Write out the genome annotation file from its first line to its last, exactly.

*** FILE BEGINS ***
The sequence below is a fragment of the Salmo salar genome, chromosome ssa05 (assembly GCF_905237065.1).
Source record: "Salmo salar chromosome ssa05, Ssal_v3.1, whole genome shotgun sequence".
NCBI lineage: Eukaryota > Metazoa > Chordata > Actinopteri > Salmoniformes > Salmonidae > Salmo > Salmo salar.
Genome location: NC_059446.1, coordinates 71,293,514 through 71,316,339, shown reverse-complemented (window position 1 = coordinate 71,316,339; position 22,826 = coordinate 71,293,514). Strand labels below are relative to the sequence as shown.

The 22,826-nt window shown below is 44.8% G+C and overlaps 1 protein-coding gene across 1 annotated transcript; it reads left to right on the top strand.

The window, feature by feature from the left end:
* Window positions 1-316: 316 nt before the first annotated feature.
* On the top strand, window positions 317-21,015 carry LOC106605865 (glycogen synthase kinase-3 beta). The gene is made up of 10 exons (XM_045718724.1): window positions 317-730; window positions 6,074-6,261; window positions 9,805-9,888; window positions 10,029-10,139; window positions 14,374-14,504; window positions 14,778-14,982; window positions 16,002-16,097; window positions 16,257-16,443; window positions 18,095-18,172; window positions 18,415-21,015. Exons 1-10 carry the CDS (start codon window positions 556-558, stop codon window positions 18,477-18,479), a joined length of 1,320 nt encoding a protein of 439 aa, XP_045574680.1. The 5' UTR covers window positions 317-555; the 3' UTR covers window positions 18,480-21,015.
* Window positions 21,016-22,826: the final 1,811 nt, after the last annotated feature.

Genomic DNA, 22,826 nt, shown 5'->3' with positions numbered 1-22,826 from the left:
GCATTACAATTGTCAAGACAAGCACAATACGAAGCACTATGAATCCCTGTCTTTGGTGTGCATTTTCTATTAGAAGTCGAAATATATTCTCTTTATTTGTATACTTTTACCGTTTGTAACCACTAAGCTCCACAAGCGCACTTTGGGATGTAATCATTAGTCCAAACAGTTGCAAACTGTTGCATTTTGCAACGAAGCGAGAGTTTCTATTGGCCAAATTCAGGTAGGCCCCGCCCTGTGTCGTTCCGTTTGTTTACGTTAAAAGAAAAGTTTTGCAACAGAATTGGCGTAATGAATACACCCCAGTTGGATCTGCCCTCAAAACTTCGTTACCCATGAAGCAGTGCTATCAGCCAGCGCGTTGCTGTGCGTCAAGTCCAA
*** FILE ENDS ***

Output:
The sequence below is a fragment of the Salmo salar genome, chromosome ssa05 (assembly GCF_905237065.1).
Source record: "Salmo salar chromosome ssa05, Ssal_v3.1, whole genome shotgun sequence".
NCBI lineage: Eukaryota > Metazoa > Chordata > Actinopteri > Salmoniformes > Salmonidae > Salmo > Salmo salar.
Genome location: NC_059446.1, coordinates 71,293,514 through 71,316,339, shown reverse-complemented (window position 1 = coordinate 71,316,339; position 22,826 = coordinate 71,293,514). Strand labels below are relative to the sequence as shown.

The 22,826-nt window shown below is 44.8% G+C and overlaps 1 protein-coding gene across 1 annotated transcript; it reads left to right on the top strand.

The window, feature by feature from the left end:
* Window positions 1-316: 316 nt before the first annotated feature.
* On the top strand, window positions 317-21,015 carry LOC106605865 (glycogen synthase kinase-3 beta). The gene is made up of 10 exons (XM_045718724.1): window positions 317-730; window positions 6,074-6,261; window positions 9,805-9,888; window positions 10,029-10,139; window positions 14,374-14,504; window positions 14,778-14,982; window positions 16,002-16,097; window positions 16,257-16,443; window positions 18,095-18,172; window positions 18,415-21,015. Exons 1-10 carry the CDS (start codon window positions 556-558, stop codon window positions 18,477-18,479), a joined length of 1,320 nt encoding a protein of 439 aa, XP_045574680.1. The 5' UTR covers window positions 317-555; the 3' UTR covers window positions 18,480-21,015.
* Window positions 21,016-22,826: the final 1,811 nt, after the last annotated feature.

Genomic DNA, 22,826 nt, shown 5'->3' with positions numbered 1-22,826 from the left:
GCATTACAATTGTCAAGACAAGCACAATACGAAGCACTATGAATCCCTGTCTTTGGTGTGCATTTTCTATTAGAAGTCGAAATATATTCTCTTTATTTGTATACTTTTACCGTTTGTAACCACTAAGCTCCACAAGCGCACTTTGGGATGTAATCATTAGTCCAAACAGTTGCAAACTGTTGCATTTTGCAACGAAGCGAGAGTTTCTATTGGCCAAATTCAGGTAGGCCCCGCCCTGTGTCGTTCCGTTTGTTTACGTTAAAAGAAAAGTTTTGCAACAGAATTGGCGTAATGAATACACCCCAGTTGGATCTGCCCTCAAAACTTCGTTACCCATGAAGCAGTGCTATCAGCCAGCGCGTTGCTGTGCGTCAAGTCCAA